A Possible Link Between Exercise & Reduced Risk for Hearing Loss

A Possible Link Between Exercise & Reduced Risk for Hearing Loss

Lyle Johnson, BC-HIS Exercise, Health, Hearing Health, Lifestyle & Leisure, Research, Science

Lyle Johnson, BC-HIS

Lyle Johnson is a Board Certified Hearing Instrument Sciences at Audio Advantage Hearing Aid Centers
Lyle Johnson, BC-HIS

Latest posts by Lyle Johnson, BC-HIS (see all)

Research shows us that exercise promotes a healthy cardiovascular system, which, in turn, can help promote healthy hearing function. There are many benefits that come with regular exercise: good for heart health, maintaining strong muscles and bones, aid in healthy skin, and more. University of Florida researchers conducted a study on mice that suggests exercise may also help prevent age-related hearing loss.

 

The researchers found that the sedentary mice lost hair cells and strial capillaries, important structures in the auditory system, at a much higher rate than their exercising counterparts. This resulted in a roughly 20 percent hearing loss in sedentary mice compared with a 5 percent hearing loss in active mice. This research also finds that 70 percent of disabling hearing loss in people over 70 is related to the deterioration or loss of these auditory structures.

A Happy Cardiovascular System

When the cardiovascular system—the heart, arteries, and veins—is healthy, the lungs and heart can pump blood more efficiently. This allows more oxygen to get to muscles, organs, and the heart itself. The sedentary body, however, does not provoke the lungs and heart to pump oxygen-rich blood to all of our organ systems in need, including the hearing organs.

 

The inner ear is extremely sensitive to blood flow, as it is a very small organ system, relatively speaking. Studies have shown that a healthy cardiovascular system has a positive effect on hearing. Conversely, poor blood flow and trauma to blood vessels of the inner ear can contribute to hearing loss.

 

In a study, published in the Journal of the American Geriatrics Society, researchers looked at hearing sensitivity in older adults and its association with cardiovascular risk factors. They concluded that modifiable risk factors for cardiovascular disease may play a role in the development of age-related hearing loss. One risk factor associated with poorer hearing sensitivity in men, in addition to high triglyceride levels and a history of smoking, was high resting heart rate. In women, poor hearing sensitivity was associated with high body mass index, high resting heart rate, fast aortic pulse-wave velocity, and low ankle–arm index.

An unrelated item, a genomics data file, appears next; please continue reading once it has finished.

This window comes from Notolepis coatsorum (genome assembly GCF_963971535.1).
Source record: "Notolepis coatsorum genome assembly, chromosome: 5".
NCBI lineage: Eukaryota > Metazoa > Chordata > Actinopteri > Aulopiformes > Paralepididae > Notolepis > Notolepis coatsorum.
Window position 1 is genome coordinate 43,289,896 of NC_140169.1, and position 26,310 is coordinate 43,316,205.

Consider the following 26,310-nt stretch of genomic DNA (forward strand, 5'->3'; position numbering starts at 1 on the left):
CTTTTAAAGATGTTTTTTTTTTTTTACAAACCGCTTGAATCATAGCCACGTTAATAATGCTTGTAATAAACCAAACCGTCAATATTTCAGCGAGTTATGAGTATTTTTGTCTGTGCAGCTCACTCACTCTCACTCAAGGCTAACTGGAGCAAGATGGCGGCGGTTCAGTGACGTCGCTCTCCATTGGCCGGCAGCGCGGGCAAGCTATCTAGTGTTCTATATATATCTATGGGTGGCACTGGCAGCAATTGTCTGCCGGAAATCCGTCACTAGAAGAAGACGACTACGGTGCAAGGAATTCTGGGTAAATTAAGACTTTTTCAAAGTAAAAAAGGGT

In another study, published in the American Journal of Audiology, the authors reviewed research that had been conducted over the past 60 plus years. They found that the negative influence of impaired cardiovascular health on both the peripheral and central auditory system, and the potential positive influence of improved cardiovascular health on these same systems, was found through a sizable body of research.

 

As we age, it is important to maintain physical activity because there is also a reduction in the amount of water in the body, which means less fluid in the bloodstream and therefore a reduced amount of blood in the body. If we are in poor cardiovascular health, the organ systems, big and small, begin to fail exponentially.

Exercises that Benefit Your Hearing

Choosing the right exercise regimen can be overwhelming considering the complex routines and facilities available. The good news: almost all exercise promotes your hearing health! Riding a bicycle, outside or at the gym, will get blood pumping and oxygen flowing. Thinking about exercise as a part of your daily routine makes it less daunting, so set yourself up for success. Jogging or walking for as little as 20-30 minutes is also a great cardiovascular exercise. Use large muscle groups and stretch before and afterward; this prepares your muscles for activity and gets blood flowing.

 

Of course, there are specialized fitness classes that target different muscle groups, work on weight and muscle gain, et cetera, but those aren’t necessary to achieve good cardiovascular health. Find what’s comfortable and stick to it. If a fitness class is appealing, consider ear plugs if the class plays loud music for the duration. Remember that one of your fitness goals is improving your hearing health so keep your eyes on the prize!

Visit Us at Audio Advantage Hearing Aid Center

In addition to exercise, an annual hearing test is an important part of maintaining your optimal hearing health. At Audio Advantage Hearing Aid Center, we provide comprehensive hearing tests and hearing aid fittings. Contact us today to learn more.